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The Mapmakers: An Essay in Four Parts
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16th Century

The "Behaim Globe" of 1492  --  the same year that Columbus set out on his first voyage  --  depicts an empty ocean between Europe and Asia. Ten years later, the "Cantino Chart" (1502), originated by the survivors of the Gaspar Corte-Real voyages, was the first to depict any part of Canada. In the north central part of the chart is the southern tip of Greenland and the east coast of Newfoundland. A different outline of this area appeared a few years later with the La Cosa (1500-08), Contarini (1506) and Ruysch (1507) world maps, based on the hypothesis that Greenland and Newfoundland were joined, all part of a vast northeastern extension of Asia. The Ruysch map shows the earliest surviving place name in Canada: "In. Baccalauras" is now Baccalieu Island off Breakheart Point, between Trinity and Conception Bays.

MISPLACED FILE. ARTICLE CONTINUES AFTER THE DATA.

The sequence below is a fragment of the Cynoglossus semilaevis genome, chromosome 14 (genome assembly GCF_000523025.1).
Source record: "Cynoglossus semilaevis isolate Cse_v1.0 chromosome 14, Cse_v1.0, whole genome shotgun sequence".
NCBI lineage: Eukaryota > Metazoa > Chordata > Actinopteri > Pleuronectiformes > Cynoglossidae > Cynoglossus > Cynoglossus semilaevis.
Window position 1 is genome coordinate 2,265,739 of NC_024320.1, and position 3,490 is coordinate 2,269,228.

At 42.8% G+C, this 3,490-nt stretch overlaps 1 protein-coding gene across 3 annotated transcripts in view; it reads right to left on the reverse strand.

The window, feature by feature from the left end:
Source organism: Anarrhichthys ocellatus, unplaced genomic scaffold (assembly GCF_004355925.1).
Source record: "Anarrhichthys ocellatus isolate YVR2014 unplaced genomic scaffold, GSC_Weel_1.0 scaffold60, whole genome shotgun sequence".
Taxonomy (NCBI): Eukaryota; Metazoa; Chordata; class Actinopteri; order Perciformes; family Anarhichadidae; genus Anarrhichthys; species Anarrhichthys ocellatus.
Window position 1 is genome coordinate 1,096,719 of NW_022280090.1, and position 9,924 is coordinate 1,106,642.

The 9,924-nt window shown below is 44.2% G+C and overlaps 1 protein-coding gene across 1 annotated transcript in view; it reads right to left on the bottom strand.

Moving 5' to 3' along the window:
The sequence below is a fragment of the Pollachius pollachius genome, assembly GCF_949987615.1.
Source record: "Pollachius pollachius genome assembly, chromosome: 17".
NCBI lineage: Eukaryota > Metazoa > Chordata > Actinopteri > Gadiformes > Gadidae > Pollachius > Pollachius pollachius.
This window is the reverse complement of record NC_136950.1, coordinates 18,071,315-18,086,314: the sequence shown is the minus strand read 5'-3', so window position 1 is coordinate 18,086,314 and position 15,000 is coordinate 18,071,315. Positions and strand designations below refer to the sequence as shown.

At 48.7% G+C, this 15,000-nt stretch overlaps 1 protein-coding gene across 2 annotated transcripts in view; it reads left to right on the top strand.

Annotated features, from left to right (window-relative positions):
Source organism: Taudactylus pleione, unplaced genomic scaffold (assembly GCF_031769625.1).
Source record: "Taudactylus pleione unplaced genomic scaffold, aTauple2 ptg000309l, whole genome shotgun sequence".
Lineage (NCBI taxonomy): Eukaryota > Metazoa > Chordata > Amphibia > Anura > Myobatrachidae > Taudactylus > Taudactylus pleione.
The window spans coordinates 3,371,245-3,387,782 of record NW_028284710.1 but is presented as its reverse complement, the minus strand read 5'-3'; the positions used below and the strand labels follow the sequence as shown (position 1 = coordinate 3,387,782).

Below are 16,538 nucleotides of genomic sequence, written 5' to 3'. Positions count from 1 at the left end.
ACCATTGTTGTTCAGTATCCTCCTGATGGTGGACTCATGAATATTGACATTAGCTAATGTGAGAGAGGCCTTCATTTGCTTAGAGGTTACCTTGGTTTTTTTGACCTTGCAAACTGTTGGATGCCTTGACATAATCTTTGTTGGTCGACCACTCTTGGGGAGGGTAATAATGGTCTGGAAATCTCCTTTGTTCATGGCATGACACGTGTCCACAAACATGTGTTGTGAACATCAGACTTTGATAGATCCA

Inset from a map: "Universalis Cosmographis," by Waldseemüller, [1507]

In 1507, the geographer Martin Waldseemüller startled Europe with a new globe that suggested Columbus and his successors had travelled to a separate continent from Asia, one previously unknown to Europe. Waldseemüller's globe and an inset on his world map revolutionized the cartography of the New World and introduced the place name "America," after a minor Italian explorer, Amerigo Vespucci. As the notion of a new continent slowly gained credibility, expeditions were sent to find a way through the inconvenient landmass.

Subsequent voyages by Verrazano (1524) and Gomes (1525) coasted from Florida to Newfoundland. Although they could not find a through-passage, they produced rough charts of the coast. The best of these were Spanish charts by Ribeiro (1529) and Santa Cruz (1541). All of these charts show Cabot Strait as a bay, and some, such as those by Santa Cruz, depict Nova Scotia as an island.